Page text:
And it was quite fascinating to read; if you’ve got some time, go check the comments out.
I always find it fascinating which little item will get some of you going, and I think it’s a testament to the wide range of personalities that come to this little daily cocktail party. You never know when a cool conversation will pop up out of nowhere.
Oh and then figure out if you want to grab a big burger today, I’m pretty sure I will and I know others who enjoy them in the regular course of life are going to as well.
I honestly can’t remember where I heard this but someone mentioned it was Bob Seger’s birthday this week.
And since we share Birth Month, why not …
Speaking of fast food …
T-minus two days ‘til the gig as a judge at the Toronto Wing Fest (it’s Friday, the Rotary Club of Toronto Skyline raises funds through it and you can get all the details here) and I’ve got to tell you, I’m quite looking forward to it.
There’s two groups of wings – 10 “regular” ones if you will, 10 “specialty” ones – and while I go into it with an open mind entirely because that’s the right thing to do, here’s a list of …
Three Favourite Things About Wings
(Mind you, this will in no way impact any decisions made Friday)
Not too saucy
Sure, they can be messy, it’s what they’re supposed to be but too much goop takes away from the taste, doesn’t it?
If I had my preference, I’d take the little drumsticks all the time; not that the other parts aren’t tasty, just a bit more difficult to handle.
Lots of napkins
I hate – HATE – saloons that drop off a dozen wings and two scrawny little paper napkins. Irks me no end.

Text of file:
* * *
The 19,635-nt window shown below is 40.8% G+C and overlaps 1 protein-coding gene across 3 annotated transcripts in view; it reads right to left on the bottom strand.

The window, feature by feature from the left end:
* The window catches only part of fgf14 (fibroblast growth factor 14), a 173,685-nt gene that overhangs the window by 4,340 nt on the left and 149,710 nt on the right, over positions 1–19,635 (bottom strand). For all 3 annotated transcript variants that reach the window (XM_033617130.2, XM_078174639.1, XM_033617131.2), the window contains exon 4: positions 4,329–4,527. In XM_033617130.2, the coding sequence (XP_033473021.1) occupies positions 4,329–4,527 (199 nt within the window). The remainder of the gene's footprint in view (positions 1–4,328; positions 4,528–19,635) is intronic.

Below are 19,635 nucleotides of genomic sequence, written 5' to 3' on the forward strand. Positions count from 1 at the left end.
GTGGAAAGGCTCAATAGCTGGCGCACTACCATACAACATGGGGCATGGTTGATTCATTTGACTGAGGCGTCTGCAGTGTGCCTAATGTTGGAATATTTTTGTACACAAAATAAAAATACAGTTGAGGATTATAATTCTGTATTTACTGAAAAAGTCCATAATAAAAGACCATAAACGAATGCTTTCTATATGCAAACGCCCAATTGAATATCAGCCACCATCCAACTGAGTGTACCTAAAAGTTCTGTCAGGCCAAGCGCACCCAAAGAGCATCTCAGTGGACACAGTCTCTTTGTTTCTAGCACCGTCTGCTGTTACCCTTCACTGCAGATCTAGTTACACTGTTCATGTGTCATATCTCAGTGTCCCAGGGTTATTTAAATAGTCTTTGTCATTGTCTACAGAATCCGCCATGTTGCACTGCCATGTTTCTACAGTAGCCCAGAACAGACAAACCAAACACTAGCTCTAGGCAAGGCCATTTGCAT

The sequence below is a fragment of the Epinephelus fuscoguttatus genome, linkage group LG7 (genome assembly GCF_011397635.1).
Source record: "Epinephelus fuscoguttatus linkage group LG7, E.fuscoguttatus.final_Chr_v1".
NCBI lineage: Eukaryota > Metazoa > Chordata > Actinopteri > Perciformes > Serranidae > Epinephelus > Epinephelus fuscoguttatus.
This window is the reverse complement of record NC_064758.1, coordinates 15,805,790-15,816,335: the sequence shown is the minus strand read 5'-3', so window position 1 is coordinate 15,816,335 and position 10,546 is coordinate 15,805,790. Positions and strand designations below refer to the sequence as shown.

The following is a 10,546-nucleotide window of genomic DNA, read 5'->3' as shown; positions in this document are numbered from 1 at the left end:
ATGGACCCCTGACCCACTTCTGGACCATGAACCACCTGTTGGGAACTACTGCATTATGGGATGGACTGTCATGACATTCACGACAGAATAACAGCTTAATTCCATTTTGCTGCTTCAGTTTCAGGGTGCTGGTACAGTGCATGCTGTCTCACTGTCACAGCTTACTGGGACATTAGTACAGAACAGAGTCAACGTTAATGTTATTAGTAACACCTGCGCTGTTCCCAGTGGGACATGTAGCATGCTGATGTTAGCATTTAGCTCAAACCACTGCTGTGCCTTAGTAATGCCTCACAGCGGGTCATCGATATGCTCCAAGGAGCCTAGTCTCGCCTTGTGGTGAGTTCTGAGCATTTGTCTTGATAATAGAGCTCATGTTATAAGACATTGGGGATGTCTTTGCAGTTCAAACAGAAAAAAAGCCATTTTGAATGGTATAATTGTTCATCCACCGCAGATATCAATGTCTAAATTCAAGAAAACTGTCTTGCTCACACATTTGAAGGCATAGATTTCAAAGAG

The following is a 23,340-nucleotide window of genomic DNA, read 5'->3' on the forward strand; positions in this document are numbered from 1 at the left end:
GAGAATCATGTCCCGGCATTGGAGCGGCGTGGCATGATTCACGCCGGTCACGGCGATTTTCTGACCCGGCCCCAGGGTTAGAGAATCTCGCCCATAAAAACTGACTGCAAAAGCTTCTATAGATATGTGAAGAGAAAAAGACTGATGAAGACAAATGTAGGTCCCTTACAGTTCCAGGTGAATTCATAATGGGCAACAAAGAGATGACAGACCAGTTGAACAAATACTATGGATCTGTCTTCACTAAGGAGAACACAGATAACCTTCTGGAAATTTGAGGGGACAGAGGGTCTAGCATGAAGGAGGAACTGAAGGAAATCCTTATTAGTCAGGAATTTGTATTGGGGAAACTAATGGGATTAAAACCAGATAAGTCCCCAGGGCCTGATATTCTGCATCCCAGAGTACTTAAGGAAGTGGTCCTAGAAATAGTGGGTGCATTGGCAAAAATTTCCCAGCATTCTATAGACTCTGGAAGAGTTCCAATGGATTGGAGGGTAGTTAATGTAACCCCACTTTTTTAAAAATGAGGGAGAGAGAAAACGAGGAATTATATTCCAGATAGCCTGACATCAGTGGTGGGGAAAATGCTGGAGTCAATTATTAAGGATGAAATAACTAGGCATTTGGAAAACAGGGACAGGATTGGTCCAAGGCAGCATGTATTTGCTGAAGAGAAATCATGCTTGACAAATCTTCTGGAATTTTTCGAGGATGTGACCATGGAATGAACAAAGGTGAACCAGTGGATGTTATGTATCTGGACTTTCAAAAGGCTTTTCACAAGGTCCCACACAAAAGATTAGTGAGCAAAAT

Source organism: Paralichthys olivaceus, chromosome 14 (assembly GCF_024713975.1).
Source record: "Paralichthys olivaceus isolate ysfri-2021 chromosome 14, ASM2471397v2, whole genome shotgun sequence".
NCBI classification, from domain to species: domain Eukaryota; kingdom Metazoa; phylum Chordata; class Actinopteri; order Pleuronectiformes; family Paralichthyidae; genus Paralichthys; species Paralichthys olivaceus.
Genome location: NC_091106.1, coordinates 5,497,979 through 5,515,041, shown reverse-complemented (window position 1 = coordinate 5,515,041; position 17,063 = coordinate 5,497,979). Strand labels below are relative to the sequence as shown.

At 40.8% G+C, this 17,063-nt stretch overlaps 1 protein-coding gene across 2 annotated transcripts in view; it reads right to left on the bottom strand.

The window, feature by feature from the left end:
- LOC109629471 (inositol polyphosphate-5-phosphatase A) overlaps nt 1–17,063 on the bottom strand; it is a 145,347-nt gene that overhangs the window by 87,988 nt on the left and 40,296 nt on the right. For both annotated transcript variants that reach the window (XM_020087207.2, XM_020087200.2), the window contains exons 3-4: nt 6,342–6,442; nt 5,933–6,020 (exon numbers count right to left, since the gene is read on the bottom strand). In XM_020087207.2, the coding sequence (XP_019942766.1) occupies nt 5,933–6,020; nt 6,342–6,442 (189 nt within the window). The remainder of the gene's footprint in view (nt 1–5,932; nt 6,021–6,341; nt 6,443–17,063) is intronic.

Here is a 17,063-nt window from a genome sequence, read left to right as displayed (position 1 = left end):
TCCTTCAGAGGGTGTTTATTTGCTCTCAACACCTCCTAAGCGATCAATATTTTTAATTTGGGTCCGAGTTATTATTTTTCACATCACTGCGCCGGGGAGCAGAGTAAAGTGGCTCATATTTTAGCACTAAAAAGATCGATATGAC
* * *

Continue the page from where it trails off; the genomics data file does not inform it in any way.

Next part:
What have I forgotten?
Oh, and I cannot imagine this happening but if someone tries to pass off “boneless” wings, I’m suggesting the find the Toronto Chicken Finger Fest because that’s what they are.
This is going to be a hoot, hope to see some of you there.
Looks like Friday night is dead and who knows what the means for Saturday morning so let’s get started early, okay?
Thanks. It’s firstname.lastname@example.org.
Good and bad news emanating from Canada Basketball yesterday.
The good would be that things are going to start next week for the women’s senior team and they’ve got an ambitious schedule ahead, as you can see and a group of players that seem to present a solid mix of veterans and kids.
Now, given that they’ve been exponentially more successful than the men over the last half decade – a fact lost on too many – it’s going to be interesting to see how the changing of the guard rolls out.
The men, meanwhile, got a bit of blow now that Anthony Bennett, who still looks like a high lottery pick in June’s NBA draft, is going to be sidelined about four months thanks to shoulder surgery.
That shouldn’t have an impact on his NBA career – he’s still looking like a top 6 pick today – but I can’t imagine whatever team drafts him is going to look too favourably on him playing for Canada in this fall’s world championships qualifier.
It’s not a crippling blow – I still think Canada has more than enough talent to qualify – but it’s certainly not great news.
The men don’t get going for real until much later in the summer, too bad they won’t have a huge key future component available to them.